Seditious Libel versus Freedom of Expression
T he proposition has been conventionally accepted in both law and history that the Framers of the First Amendment had a very broad understanding of freedom of speech and press and intended to abolish the common law of seditious libel. James Madison himself, the "father" of the Constitution and of the Bill of Rights, explicitly argued that proposition, 1 and it has been reiterated in our own time by our greatest judges, as well as by distinguished constitutional historians and lawyers.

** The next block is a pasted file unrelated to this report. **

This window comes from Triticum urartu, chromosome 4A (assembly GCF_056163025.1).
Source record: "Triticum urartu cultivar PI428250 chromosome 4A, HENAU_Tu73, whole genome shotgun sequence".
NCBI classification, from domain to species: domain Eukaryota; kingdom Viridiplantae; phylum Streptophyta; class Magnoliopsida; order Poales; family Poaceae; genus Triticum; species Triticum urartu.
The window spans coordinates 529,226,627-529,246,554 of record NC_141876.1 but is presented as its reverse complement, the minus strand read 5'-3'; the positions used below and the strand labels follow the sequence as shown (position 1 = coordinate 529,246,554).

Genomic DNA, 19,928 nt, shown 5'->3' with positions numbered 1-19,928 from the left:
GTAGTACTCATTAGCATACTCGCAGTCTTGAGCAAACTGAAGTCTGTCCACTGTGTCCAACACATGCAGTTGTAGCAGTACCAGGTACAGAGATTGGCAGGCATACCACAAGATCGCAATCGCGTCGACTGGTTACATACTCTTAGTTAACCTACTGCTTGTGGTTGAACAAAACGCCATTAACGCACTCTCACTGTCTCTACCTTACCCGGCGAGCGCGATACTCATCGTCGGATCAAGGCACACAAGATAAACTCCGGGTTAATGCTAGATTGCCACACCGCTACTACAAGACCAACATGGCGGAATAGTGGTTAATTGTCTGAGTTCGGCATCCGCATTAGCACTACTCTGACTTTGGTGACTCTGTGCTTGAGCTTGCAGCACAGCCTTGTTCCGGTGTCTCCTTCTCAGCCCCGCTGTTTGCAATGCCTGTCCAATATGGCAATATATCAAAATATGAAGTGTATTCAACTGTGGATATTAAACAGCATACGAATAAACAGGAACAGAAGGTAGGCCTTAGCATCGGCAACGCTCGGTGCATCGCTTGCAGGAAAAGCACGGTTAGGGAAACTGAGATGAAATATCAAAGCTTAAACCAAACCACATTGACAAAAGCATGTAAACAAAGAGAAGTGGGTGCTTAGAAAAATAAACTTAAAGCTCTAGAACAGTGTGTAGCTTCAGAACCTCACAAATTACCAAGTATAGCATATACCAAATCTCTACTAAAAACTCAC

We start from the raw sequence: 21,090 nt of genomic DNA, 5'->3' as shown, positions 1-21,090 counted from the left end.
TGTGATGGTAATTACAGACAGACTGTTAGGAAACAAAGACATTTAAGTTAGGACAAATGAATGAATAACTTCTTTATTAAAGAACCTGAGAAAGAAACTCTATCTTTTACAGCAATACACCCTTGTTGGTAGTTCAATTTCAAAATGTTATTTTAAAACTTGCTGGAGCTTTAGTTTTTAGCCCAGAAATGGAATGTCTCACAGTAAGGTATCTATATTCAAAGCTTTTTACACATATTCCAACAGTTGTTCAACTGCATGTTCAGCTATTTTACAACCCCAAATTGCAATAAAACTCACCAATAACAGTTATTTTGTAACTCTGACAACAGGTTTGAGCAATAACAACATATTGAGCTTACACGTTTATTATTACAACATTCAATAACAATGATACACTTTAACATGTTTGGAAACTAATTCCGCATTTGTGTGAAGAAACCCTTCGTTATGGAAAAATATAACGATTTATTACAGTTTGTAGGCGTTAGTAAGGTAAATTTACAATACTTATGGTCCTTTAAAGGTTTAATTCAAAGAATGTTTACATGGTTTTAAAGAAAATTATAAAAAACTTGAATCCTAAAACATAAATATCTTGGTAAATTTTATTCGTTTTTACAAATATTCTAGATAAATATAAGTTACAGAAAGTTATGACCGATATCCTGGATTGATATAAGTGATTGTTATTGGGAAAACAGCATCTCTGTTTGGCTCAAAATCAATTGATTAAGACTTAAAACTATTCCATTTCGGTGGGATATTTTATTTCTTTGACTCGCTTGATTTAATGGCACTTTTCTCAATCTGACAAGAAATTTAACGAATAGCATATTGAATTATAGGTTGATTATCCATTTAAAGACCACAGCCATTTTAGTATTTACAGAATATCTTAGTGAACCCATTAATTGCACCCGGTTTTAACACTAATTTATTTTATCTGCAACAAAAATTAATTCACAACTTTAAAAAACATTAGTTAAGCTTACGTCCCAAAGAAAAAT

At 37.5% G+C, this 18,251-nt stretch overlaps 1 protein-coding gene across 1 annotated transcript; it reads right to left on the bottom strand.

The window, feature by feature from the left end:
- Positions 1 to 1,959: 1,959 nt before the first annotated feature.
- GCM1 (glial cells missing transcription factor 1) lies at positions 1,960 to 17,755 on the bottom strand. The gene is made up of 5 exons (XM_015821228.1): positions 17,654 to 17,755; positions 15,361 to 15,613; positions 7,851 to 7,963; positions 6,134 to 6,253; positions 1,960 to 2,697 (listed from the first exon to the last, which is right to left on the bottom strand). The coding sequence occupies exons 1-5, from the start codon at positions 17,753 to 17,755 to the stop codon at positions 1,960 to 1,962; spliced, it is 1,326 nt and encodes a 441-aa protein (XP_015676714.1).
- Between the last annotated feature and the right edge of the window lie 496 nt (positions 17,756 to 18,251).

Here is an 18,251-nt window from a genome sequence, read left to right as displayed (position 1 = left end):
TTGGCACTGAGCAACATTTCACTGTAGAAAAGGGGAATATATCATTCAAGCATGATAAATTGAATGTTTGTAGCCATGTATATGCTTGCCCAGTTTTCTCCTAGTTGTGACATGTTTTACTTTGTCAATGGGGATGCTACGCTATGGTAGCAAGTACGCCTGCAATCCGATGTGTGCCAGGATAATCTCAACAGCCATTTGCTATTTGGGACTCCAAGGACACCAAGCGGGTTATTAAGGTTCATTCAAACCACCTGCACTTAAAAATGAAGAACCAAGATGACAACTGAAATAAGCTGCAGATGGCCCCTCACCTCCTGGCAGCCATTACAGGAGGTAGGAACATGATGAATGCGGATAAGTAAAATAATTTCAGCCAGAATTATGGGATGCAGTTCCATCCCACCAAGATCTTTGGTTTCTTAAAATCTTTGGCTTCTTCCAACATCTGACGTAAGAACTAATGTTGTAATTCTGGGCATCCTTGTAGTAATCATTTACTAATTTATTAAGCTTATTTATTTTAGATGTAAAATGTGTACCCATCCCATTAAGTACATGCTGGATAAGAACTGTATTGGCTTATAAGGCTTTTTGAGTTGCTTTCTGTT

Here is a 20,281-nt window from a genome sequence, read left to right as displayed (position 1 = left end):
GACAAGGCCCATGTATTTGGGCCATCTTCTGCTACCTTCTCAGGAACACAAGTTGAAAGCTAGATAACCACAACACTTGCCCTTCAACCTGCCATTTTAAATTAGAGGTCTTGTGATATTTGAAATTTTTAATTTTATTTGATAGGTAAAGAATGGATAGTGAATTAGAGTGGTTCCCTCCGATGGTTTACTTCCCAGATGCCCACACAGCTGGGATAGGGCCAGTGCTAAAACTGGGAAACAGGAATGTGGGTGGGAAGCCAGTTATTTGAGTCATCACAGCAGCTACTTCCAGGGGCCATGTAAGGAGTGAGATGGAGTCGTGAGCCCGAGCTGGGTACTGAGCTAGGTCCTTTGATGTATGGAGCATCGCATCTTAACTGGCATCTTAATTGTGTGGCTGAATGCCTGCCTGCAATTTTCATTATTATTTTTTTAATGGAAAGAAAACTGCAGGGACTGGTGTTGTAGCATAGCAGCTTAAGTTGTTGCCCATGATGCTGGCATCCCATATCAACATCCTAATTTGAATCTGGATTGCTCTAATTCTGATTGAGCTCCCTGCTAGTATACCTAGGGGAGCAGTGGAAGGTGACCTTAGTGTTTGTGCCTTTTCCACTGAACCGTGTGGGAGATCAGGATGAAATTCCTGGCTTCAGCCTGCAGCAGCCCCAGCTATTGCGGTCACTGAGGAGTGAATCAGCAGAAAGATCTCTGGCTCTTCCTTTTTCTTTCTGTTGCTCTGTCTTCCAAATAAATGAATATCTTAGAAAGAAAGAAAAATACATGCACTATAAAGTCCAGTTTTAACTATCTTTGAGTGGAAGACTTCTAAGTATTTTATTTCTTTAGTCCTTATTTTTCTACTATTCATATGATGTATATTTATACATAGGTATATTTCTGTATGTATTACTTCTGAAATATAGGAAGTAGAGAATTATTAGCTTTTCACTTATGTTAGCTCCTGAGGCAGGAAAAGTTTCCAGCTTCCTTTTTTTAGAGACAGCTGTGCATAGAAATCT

Justice Holmes, for example, with Justice Brandeis concurring, declared, "I wholly disagree with the argument ...that the First Amendment left the common law as to seditious libel in force. History seems to me against the notion."2 More recently Justices Black and Douglas stated, "But the First Amendment repudiated seditious libel for____________________